Department of Political Science at the University of Antwerp , and Frederik Heylen, founder of Datamarinier.
In this series of blog posts, we are going to use the flempar package to collect and analyze:
We guide you through several specific research questions for each of these two functions to demonstrate the package’s various applications and showcase the wealth of available data. After going through all blog posts, you will be able to work out how to extract other data suited to your particular research questions from the API of the Flemish Parliament. But first things first, let’s get started!
You can install the
flempar package from the GitHub account of the Political Science Department of the University of Antwerp, https://github.com/PolscienceAntwerp/flempar. Mac users will also need to install Xcode. If you run into any trouble during the installation, check our troubleshooter.
We then load the
flempar package along with the tidyverse suite of R packages to manipulate the data and visualize some results. Additionally, we load in
data.table, making working with data frames easier (more info here).
library(flempar) library(dplyr) library(tidyr) library(tibble) library(ggplot2) library(stringr) library(data.table)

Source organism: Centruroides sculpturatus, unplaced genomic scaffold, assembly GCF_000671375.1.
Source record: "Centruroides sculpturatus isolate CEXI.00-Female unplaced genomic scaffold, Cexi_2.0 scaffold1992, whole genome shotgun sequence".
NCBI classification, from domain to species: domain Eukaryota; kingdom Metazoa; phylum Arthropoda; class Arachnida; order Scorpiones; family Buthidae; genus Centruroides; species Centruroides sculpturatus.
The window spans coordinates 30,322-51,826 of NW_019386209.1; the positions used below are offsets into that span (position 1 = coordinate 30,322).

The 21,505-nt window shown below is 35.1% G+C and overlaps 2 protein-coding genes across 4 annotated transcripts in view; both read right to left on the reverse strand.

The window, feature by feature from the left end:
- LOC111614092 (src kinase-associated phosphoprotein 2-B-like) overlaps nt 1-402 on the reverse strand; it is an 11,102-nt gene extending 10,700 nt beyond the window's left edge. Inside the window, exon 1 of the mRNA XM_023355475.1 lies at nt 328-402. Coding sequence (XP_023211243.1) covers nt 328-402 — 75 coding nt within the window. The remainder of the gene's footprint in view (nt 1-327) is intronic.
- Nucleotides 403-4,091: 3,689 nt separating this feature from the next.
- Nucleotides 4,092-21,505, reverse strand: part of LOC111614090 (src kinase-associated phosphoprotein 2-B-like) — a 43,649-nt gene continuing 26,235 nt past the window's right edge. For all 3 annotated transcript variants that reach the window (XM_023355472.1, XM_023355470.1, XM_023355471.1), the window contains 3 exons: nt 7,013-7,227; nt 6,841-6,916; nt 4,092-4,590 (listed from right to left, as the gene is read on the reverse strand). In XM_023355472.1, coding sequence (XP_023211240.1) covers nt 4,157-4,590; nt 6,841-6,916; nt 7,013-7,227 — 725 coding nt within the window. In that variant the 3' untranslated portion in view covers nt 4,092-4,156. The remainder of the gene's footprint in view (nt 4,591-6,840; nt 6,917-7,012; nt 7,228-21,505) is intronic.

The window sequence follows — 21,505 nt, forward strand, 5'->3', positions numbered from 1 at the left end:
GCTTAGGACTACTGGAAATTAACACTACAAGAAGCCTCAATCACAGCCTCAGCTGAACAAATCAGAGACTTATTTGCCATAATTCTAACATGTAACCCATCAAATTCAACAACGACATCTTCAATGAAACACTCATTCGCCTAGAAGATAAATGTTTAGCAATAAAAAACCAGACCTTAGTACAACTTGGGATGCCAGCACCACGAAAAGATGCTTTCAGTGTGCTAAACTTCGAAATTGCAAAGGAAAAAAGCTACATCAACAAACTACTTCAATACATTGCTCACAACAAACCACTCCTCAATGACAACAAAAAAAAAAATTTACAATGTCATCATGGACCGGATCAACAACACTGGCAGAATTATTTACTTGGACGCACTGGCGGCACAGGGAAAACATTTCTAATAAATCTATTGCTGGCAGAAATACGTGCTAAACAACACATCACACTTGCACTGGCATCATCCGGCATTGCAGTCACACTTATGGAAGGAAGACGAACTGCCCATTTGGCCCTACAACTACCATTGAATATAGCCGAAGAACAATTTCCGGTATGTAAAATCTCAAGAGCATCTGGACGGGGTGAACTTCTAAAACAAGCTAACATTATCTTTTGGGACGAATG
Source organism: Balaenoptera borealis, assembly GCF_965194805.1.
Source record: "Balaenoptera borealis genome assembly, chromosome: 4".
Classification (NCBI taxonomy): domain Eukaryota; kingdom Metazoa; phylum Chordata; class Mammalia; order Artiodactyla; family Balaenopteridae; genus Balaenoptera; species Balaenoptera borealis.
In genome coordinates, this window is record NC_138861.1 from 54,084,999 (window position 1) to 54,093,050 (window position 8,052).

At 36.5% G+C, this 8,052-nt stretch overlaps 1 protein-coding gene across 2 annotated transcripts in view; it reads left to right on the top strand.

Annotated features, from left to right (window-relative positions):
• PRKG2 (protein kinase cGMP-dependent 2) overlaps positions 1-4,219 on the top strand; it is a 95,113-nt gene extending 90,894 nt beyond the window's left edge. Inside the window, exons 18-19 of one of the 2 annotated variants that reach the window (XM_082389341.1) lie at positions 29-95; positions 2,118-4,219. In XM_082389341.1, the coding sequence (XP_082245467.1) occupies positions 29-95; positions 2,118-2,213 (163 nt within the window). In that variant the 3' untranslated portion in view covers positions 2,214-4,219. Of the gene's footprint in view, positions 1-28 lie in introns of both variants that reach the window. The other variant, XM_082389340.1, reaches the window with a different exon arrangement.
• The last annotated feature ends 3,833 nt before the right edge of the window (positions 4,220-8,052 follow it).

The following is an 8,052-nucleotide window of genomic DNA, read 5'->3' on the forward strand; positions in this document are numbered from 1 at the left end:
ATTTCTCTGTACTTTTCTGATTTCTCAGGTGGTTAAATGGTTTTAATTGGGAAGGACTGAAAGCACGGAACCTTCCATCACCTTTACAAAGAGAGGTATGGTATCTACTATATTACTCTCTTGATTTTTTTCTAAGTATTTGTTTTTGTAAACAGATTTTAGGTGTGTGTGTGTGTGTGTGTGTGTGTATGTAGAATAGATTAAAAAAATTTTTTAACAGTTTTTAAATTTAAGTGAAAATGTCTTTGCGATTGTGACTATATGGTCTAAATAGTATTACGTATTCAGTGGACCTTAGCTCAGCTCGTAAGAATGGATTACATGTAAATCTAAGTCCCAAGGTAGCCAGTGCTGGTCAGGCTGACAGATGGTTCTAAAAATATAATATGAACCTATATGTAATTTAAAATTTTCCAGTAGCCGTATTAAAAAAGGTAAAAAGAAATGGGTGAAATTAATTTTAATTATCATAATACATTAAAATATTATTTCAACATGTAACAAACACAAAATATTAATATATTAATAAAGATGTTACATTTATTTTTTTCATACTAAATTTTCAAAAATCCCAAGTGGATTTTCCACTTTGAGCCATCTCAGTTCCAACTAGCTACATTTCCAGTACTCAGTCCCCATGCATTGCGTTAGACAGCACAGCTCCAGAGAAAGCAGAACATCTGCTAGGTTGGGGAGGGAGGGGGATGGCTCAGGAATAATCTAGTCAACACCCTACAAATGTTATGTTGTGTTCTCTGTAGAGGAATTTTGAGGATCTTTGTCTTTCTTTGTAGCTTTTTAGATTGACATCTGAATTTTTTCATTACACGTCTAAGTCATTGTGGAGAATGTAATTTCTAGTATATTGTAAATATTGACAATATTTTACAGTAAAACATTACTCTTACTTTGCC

In case you don’t have these extra R-packages already installed. Run the following code first, then run the above chunk of code.
install.packages("dplyr") install.packages("tidyr") install.packages("tibble") install.packages("ggplot2") install.packages("data.table")
Now, let’s test whether the installation worked! You can try running the
get_mp() function with its default options, specifying no parameters. This delivers you the demographics of the current MPs. At the moment of writing this blog post, this comprises all MPs seating in the 2019-2024 legislature.
When making calls, you get feedback about the number of calls that will be made. Depending on the number of calls, this might take a couple of seconds to several minutes. If the call succeeds, the exact time needed to do so gets displayed.
In this regard, the build-in
use_parallel=TRUE argument is one of the main advantages of using our
flempar package. This functionality ensures that instead of serial processing (i.e. one batch after the other), your computer is told to divide the work among its processing cores to execute the work in parallel (i.e. simultaneously); which significantly speeds up the data retrieving process. So, in almost all instances, you will want keep the default-setting
use_parallel=TRUE, which makes it unnecessary to explicitely specificy this as a parameter in the function.
Example of feedback:
Making 124 calls. Made 124 calls in 143.7 seconds.
What you get is a simple overview of the data. This is how the output looks like:
So on to the
get_work()function. In contrast to the
get_mp function, you always need to specify a date range using the following arguments:
As an enormous amount of data can be retrieved through the
get_work() function, it is highly recommended to test your query on a limited date range before expanding the date range to comprise multiple months to years. As no other parameters are specified, you end up with the default data, namely info about plenary debates.
get_work(date_range_from="2022-03-01" , date_range_to="2022-03-15")
Again, you get some performance feedback about the calls being made and a first rough look at the output.
That’s it, you’ve now covered the basics of the